Mordecai Richler, the notoriously cantankerous but brilliant Canadian novelist, was celebrated in Montreal today.
Montreal mayor Denis Coderre named Richler a “Montreal citizen of honour.”
Last week Coderre anounced that the Mile-End library in the Plataeu-Mont-Royal borough of the city will be renamed after Richler.
A bandstand in Mont-Royal was to be renovated and renamed the “Mordecai Richler Gazebo,” to honour the 10th anniversary of his passing, but construction was continuously delayed and remains unfinished.
Attempts to rename streets in his honour in 2011 were met with uproar.
Richler was often loathed by Quebec nationalists for his criticism of French language laws, and his allegations of anti-semitism in Quebec.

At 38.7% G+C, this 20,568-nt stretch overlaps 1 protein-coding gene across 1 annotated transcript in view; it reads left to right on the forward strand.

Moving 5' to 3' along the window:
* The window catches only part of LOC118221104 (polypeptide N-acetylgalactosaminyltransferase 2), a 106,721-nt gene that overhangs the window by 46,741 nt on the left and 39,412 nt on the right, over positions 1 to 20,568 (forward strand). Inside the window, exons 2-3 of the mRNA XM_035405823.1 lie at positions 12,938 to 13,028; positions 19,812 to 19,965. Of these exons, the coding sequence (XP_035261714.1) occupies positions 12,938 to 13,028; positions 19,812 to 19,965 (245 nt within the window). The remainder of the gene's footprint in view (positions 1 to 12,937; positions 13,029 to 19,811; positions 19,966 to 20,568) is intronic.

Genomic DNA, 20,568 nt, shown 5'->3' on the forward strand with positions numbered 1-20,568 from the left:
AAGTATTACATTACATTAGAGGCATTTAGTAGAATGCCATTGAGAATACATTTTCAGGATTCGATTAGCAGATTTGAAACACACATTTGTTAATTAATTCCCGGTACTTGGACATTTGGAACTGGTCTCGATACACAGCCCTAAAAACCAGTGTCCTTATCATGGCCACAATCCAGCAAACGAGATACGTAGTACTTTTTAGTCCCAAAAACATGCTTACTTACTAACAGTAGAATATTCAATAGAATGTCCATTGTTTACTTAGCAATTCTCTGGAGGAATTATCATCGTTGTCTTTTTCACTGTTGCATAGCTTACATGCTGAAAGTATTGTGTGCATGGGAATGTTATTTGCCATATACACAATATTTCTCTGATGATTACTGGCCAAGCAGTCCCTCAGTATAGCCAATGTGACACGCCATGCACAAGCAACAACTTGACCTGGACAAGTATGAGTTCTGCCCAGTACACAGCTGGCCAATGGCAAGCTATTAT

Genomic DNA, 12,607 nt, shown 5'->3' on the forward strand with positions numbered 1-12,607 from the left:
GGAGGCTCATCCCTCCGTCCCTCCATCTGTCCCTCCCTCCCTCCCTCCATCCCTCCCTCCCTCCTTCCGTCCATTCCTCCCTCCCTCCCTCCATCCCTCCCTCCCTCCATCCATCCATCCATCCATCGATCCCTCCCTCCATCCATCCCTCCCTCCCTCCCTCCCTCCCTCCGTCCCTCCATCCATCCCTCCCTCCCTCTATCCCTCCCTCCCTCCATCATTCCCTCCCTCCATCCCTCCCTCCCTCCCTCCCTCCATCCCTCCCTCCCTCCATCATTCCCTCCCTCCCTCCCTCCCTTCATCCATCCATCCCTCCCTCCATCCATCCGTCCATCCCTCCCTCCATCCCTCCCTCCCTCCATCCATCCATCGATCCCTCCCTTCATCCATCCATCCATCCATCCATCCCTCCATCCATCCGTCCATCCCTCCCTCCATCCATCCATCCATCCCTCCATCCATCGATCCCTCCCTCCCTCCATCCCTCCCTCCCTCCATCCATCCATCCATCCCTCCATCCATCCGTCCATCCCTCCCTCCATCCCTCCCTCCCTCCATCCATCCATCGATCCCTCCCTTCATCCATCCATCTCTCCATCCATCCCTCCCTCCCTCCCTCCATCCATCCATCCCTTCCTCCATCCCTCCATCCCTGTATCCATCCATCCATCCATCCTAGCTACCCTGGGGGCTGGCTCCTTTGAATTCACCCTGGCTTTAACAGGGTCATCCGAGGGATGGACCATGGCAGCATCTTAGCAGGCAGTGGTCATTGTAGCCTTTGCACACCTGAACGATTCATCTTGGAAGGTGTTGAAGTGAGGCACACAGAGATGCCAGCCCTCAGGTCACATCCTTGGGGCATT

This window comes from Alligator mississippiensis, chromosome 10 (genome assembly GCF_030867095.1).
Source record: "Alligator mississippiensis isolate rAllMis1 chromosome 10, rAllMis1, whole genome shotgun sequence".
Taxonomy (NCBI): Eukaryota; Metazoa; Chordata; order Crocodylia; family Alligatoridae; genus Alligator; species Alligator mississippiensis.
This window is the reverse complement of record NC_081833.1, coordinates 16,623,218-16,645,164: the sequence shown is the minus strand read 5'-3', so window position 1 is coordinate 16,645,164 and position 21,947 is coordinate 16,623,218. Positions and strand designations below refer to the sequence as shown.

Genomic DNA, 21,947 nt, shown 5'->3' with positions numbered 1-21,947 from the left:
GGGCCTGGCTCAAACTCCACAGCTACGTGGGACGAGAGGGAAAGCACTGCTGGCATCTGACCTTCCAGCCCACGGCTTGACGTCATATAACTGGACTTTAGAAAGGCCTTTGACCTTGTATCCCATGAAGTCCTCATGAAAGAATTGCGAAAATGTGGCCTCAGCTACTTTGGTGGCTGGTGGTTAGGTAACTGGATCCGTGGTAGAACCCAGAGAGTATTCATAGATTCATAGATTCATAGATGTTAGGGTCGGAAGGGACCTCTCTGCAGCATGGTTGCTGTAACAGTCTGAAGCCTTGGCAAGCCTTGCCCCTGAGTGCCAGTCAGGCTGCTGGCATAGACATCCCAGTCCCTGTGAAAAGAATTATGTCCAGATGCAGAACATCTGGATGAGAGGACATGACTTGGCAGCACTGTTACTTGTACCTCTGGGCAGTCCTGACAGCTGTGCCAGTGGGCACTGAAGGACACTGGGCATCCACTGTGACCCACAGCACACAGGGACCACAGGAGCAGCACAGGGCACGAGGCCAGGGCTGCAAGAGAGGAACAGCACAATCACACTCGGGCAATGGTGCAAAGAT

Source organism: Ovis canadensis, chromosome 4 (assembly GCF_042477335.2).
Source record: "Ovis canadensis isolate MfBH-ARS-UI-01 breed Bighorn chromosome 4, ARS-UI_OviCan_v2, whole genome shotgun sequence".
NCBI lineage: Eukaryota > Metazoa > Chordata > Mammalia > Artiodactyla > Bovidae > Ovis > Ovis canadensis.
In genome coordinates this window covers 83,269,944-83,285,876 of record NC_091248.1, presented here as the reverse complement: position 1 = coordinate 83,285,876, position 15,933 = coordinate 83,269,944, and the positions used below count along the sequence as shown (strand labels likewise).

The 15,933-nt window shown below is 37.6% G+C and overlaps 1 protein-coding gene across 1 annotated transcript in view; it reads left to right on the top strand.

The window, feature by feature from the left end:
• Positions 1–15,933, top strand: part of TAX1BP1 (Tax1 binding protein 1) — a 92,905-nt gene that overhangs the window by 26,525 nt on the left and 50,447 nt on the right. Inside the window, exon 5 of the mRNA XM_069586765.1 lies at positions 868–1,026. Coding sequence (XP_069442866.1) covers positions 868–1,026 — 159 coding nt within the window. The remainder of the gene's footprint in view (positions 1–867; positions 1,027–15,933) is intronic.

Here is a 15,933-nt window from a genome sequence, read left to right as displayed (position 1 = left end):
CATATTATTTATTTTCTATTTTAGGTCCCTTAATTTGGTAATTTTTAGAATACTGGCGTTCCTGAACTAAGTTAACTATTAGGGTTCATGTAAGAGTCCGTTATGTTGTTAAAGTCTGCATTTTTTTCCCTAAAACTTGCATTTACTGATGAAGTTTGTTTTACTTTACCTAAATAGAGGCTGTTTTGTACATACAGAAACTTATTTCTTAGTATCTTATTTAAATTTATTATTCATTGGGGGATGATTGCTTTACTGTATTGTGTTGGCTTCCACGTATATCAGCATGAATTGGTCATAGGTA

“Coming from Canada, being a writer and Jewish as well, I have impeccable paranoia credentials” – Mordecai Richler
Richler was born in 1931, in the Mile-End district of Montreal where the library will be renamed.
A disciple of the Lost Generation of writers from the 1920s, he moved to Paris at 19, before returning two years later and then departing for London, England.
Many of his most famed works were published during his time in England.
Novels such as “The Apprenticeship of Duddy Kravitz”, “Joshua Then and Now,” and “Barney’s Version” (all of which were adapted into movies) deal with the complexities of Jewish life and strongly emphasize how communities shape a person.
He also wrote the influential “Jacob Two-Two” children’s stories.
He passed away in 2001 at the age of 70 to cancer.
Photo courtesy of CTV News.